Anyone who has had to hire someone understands the basics of an interview. From the perspective of the hiring manager, the goal is to ask the right set of questions to get a better understanding of the candidate sitting in front of you: will this person be able to perform well in this role, collaborate with the team, and ideally stay with the company for a long time?
But hiring is a two-way street. The candidate is also interested in learning whether or not this role is right for them: will they succeed in this role, enjoy working with this team, and even enjoy coming in to work every day?
Both sides ultimately want to feel like they’re making the right decision. For this reason, it’s essential that hiring managers are prepared to answer candidates’ questions to ensure that the right fit is there for both parties. Here are seven of the most common questions you should be prepared to answer while interviewing a prospective employee.
1. Tell me about the everyday responsibilities of this job.
This is a question you (hopefully!) hear at every single interview you conduct. Being 100% prepared to answer this question can help you find a candidate who is truly a great fit for the job.
Instead of simply repeating the snapshot of responsibilities listed on the initial job description, try to give each candidate a true feel for what their workday might look like once hired. Any frequent meetings, collaborations or conference calls should be discussed. If they’re expected to travel, mention that now.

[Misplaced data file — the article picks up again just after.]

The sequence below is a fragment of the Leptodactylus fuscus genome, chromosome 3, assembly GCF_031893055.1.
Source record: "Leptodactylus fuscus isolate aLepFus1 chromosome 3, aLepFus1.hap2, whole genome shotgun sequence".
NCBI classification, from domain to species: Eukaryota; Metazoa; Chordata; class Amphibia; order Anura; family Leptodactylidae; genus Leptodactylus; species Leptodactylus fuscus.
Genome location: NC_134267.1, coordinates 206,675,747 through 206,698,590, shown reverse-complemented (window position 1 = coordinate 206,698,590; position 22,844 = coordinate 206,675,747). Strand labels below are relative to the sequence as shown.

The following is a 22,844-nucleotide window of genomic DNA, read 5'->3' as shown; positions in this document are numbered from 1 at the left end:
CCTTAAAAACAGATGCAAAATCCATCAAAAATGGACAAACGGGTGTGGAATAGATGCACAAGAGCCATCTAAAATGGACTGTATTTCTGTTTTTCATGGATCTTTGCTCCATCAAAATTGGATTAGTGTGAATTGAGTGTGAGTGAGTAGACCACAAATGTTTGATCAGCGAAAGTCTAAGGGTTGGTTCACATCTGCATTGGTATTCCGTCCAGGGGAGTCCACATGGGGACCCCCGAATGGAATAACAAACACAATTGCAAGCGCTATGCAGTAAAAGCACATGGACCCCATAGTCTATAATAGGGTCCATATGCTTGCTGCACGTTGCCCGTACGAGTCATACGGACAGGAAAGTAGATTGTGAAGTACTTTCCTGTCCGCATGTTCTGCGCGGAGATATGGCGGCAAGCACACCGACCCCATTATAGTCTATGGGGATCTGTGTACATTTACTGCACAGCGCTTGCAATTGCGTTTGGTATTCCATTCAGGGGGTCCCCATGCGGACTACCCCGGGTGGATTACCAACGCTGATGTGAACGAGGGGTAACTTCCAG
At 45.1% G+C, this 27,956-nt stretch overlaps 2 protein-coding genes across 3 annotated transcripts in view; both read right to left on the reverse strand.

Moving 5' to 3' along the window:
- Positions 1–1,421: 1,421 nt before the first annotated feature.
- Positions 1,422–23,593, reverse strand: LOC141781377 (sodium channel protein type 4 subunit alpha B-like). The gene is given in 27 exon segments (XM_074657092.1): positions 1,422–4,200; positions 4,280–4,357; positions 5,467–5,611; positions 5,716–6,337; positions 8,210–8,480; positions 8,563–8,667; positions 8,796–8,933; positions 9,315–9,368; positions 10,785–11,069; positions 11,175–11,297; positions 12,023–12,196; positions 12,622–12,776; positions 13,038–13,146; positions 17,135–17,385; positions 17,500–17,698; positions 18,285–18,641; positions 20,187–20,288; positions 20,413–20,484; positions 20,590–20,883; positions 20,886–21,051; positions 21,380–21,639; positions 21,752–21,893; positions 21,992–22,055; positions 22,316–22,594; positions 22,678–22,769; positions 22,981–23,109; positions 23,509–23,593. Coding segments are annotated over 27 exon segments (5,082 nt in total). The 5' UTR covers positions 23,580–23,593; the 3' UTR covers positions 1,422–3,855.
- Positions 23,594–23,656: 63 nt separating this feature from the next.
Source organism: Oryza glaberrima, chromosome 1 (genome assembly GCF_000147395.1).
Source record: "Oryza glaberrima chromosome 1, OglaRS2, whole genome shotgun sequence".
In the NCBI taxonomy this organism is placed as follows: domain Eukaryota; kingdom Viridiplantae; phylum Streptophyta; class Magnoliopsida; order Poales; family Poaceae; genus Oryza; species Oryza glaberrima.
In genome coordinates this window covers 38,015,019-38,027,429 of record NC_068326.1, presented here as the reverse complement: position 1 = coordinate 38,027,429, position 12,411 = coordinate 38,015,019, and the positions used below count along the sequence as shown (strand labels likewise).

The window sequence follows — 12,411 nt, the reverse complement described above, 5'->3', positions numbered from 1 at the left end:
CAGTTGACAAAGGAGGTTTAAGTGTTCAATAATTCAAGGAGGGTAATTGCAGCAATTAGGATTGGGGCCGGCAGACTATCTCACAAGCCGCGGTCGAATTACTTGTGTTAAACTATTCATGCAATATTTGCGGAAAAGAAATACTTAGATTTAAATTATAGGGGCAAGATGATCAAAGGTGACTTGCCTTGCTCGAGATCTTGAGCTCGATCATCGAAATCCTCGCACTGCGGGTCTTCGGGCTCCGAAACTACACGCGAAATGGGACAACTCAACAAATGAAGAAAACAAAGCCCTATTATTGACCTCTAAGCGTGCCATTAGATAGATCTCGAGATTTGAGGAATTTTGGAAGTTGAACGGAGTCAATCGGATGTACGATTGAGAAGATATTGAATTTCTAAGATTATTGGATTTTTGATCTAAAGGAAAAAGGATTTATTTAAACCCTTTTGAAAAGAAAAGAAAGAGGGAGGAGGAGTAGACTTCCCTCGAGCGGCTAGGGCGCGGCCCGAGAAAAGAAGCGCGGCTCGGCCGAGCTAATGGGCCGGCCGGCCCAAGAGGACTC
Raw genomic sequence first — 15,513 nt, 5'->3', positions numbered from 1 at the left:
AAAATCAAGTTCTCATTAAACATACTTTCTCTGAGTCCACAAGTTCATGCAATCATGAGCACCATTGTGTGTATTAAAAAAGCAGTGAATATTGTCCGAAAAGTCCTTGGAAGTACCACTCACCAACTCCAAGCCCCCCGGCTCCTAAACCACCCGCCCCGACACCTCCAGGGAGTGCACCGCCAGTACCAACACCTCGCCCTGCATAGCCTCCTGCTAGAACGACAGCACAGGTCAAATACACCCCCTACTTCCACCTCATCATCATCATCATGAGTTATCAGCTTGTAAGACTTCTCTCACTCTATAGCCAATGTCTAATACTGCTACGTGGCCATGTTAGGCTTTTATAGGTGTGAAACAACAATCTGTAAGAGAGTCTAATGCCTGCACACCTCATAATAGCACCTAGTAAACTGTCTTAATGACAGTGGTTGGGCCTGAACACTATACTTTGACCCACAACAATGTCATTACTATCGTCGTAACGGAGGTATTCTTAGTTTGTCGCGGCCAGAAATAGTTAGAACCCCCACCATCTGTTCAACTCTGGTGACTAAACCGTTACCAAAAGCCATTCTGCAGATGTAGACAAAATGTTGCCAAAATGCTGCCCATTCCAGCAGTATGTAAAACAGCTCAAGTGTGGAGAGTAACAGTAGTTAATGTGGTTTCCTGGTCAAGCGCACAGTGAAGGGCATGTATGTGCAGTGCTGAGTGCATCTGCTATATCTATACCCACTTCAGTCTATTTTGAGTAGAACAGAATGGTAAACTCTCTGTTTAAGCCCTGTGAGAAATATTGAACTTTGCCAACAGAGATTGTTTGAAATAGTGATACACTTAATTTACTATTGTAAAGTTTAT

Ideally, you’ll be able to map out what this potential new hire might be doing hour by hour. For a personal touch, add colorful details about could-be colleagues and workplace culture.
If this is a second interview or you think this applicant might really be the one, it’s sometimes helpful to bring in a potential coworker that the candidate might eventually be working with if hired. This is especially helpful if, due to company size or structure, you aren’t able to answer questions about day-to-day responsibilities satisfactorily.
2. What’s it like to work here?
This is a very important question that should not be overlooked. A simple “it’s great” will likely not be convincing enough. This is an excellent opportunity to offer detailed, elaborate information about company culture. After all, what your interviewee is really asking you is “will I be happy here?”
If your company has outstanding parental leave benefits and flexible work hours, share that! Mention to the inquiring prospect that the company treats parents very well and leaves a lot of room for hard working employees to make time for things that matter.
This is also a great time to reveal what makes your workplace unique and fun, whether that’s unlimited espresso, free lunch or quarterly community outreach days.
However, if you know that your company culture is, for example, stressful and cut-throat, you’ll want to prepare an answer to this question very carefully. You want to give accurate information about your workplace, but you don’t want to turn off candidates who don’t fit a “traditional mold.”
3. What are you looking for in an employee?